1. Christian Berger Silver badge

          Re: Yes, but why is it so?

          "Interesting concept and valid except for one thing... the corporates who own and control the web infrastructure like their profits and hate paying for anything "new"."

          You mean like the telephone companies hating the Internet back in the 1990s?

    3. Orv Silver badge

      Re: DNS over http

      The thing about technologies designed by "web people" is they exist and get deployed, while the architecture astronauts are still debating what color to paint the bike shed.

  14. Mr D Spenser

    Privacy or Commerce?

    I refuse to believe the argument that the motivating force for this is privacy. With a RFC to support them, browser makers will use this to funnel DNS requests thru their servers and sell the information thereby hijacking the revenue stream that ISPs currently own. Meanwhile, all of our content gets slower because what used to take 2 UDP packets to achieve will now take at least 8.

    Somebody please bring back the original Internet. The current one is a commercial driven dung heap.

    1. Christian Berger Silver badge

      Well not quite

      ISPs still know what websites you go to by looking at the IP-headers. If you send a packet to an IP address you can just look up who this is registered to and know that the user was talking to that particular company.

      There's only 2 reasons for which this is useful:

      1. Censorship avoidance (until this service is blocked)

      2. Centralizing the DNS infrastructure so it's easier to monitor.

      Considering that both Cloudflare and Mozilla are large companies which could be coaxed into acting for people who would like 2 to happen, I don't think it's a good idea.

      But then again, the RFC is not really a big deal. That puts it onto the same level as "IP over Avian Carriers" (RFC 1149) or "Scenic Routing for IPv6" (RFC 7511).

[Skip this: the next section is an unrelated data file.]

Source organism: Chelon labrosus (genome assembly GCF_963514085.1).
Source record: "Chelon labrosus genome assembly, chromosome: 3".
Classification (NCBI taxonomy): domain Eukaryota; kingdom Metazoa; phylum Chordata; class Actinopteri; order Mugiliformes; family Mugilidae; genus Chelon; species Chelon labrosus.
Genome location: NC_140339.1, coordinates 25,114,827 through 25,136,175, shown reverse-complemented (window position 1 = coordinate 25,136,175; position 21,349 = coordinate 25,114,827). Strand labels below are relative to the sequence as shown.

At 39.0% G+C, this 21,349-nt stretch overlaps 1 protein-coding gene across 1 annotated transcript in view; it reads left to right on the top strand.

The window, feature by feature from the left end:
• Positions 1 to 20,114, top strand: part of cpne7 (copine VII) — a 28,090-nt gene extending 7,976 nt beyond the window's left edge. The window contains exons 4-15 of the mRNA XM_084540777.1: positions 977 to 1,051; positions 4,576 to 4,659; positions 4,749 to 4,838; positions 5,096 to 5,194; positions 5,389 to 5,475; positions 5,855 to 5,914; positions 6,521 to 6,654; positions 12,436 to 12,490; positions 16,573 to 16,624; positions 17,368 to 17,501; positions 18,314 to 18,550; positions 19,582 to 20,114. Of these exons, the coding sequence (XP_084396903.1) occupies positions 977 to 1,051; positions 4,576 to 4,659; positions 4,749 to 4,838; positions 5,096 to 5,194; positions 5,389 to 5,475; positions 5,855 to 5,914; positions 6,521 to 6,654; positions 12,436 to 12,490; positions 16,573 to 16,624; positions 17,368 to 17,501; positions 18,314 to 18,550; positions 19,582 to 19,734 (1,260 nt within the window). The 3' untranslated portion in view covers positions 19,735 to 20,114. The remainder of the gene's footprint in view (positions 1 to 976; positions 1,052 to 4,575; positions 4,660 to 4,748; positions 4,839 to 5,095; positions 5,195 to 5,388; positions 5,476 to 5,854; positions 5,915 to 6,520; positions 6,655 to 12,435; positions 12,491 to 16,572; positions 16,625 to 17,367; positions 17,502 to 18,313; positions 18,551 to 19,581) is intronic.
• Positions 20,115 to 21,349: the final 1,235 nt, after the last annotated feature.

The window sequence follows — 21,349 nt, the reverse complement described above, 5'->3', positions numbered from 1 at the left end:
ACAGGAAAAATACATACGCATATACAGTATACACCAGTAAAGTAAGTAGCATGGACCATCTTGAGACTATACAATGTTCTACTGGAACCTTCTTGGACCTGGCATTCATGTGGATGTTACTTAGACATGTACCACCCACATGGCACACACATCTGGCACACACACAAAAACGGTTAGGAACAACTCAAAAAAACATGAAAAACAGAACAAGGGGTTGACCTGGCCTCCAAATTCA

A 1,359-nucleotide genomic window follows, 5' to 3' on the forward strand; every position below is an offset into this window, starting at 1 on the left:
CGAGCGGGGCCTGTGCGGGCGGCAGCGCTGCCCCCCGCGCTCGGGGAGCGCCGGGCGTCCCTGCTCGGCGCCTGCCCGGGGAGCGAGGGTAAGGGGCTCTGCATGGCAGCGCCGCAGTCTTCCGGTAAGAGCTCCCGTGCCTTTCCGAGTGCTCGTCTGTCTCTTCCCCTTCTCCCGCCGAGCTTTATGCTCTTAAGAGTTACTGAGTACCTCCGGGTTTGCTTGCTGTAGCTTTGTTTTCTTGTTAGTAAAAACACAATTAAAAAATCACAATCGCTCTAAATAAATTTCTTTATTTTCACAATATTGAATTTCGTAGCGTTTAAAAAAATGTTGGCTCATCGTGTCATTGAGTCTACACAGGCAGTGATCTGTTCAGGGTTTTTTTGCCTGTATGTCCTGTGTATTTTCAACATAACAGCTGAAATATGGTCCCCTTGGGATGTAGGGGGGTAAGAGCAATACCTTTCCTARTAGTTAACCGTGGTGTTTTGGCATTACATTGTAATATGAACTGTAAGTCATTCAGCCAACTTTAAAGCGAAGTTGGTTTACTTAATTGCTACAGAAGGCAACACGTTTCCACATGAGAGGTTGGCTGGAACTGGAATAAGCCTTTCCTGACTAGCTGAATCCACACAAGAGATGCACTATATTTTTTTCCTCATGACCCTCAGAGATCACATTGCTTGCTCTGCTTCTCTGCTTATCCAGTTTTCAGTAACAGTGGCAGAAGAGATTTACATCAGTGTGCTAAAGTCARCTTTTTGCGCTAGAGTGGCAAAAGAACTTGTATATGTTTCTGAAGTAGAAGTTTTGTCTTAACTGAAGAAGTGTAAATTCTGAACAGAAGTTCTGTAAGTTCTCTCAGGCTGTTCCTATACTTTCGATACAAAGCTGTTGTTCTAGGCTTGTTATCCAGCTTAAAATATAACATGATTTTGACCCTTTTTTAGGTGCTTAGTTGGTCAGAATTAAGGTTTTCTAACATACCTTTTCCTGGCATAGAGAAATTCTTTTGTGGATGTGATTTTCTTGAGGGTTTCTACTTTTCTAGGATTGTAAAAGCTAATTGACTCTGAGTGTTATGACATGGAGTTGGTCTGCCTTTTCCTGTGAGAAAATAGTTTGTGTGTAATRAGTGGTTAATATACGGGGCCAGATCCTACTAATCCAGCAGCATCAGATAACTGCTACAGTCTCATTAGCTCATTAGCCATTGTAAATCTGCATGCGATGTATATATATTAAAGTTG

1. doublelayer Silver badge

        Re: Well not quite

        Except this isn't a joke, so there is some risk of it being adopted. If this happens, we should hope that it is easy to set up a less centralized version.

  15. Anonymous Coward
    Anonymous Coward

    Puzzlement?

    TLS requires certificate authentication to check that the other end is who they say they are.

    To be completely paranoid one would check revocation information. That part requires domain name resolution to check in with a certificate server's OCSP service, or fetch a list, etc. So how does that revocation check happen securely if I need to already trust the certificate of the DoH server!?!

    1. doublelayer Silver badge

      Re: Well not quite

      The best I can think of is that now you have to enter two IP addresses: the DNS address and the authority address. Either that or you have to enter a DNS address and the key it uses, so you find ones that you trust and don't allow the server to send you one. The latter approach requires you to find a trustworthy key, but if you're going to trust that your contact to the server is going through correctly, the key they announce will only work if it corresponds to the real server. It's certainly more complex now

    2. eldakka Silver badge

      Re: Puzzlement?

      To be completely paranoid one would check revocation information. That part requires domain name resolution to check in with a certificate server's OCSP service, or fetch a list, etc. So how does that revocation check happen securely if I need to already trust the certificate of the DoH server!?!

      If you are checking a list, i.e. a CRL, for revocation, you already have that list locally, therefore checking against the CRL is entirely local, that's how CRLs work.